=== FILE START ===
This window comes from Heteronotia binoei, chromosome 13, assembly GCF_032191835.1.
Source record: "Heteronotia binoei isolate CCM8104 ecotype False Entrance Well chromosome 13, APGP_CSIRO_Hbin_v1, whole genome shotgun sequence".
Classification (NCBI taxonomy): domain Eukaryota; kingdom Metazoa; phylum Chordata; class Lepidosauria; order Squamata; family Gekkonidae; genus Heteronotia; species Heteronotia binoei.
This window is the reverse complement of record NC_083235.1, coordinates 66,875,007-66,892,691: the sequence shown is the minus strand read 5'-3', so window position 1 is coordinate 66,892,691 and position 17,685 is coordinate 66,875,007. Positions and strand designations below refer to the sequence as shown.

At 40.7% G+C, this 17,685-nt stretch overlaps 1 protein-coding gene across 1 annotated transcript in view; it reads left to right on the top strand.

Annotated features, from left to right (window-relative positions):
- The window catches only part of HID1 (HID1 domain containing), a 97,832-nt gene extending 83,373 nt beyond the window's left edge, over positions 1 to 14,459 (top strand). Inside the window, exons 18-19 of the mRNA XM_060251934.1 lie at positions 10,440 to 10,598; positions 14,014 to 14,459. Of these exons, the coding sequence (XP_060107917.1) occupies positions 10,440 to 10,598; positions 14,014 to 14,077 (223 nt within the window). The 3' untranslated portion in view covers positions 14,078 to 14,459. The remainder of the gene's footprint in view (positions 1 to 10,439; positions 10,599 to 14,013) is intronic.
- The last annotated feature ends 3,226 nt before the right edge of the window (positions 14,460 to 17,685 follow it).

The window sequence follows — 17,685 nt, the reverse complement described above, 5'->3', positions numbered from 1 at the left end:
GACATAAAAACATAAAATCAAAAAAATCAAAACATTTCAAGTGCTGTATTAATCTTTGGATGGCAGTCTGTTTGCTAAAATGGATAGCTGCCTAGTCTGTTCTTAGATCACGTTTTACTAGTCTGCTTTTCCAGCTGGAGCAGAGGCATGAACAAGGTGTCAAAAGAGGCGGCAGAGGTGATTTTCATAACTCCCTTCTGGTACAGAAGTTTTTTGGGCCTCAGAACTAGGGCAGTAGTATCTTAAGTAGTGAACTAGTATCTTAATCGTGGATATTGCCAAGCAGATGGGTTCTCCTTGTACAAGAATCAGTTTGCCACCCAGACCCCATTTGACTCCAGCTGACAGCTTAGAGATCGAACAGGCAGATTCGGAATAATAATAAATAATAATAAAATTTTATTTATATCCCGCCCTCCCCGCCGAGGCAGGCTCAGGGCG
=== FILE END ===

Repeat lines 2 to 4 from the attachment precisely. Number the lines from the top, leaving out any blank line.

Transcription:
Source record: "Heteronotia binoei isolate CCM8104 ecotype False Entrance Well chromosome 13, APGP_CSIRO_Hbin_v1, whole genome shotgun sequence".
Classification (NCBI taxonomy): domain Eukaryota; kingdom Metazoa; phylum Chordata; class Lepidosauria; order Squamata; family Gekkonidae; genus Heteronotia; species Heteronotia binoei.
This window is the reverse complement of record NC_083235.1, coordinates 66,875,007-66,892,691: the sequence shown is the minus strand read 5'-3', so window position 1 is coordinate 66,892,691 and position 17,685 is coordinate 66,875,007. Positions and strand designations below refer to the sequence as shown.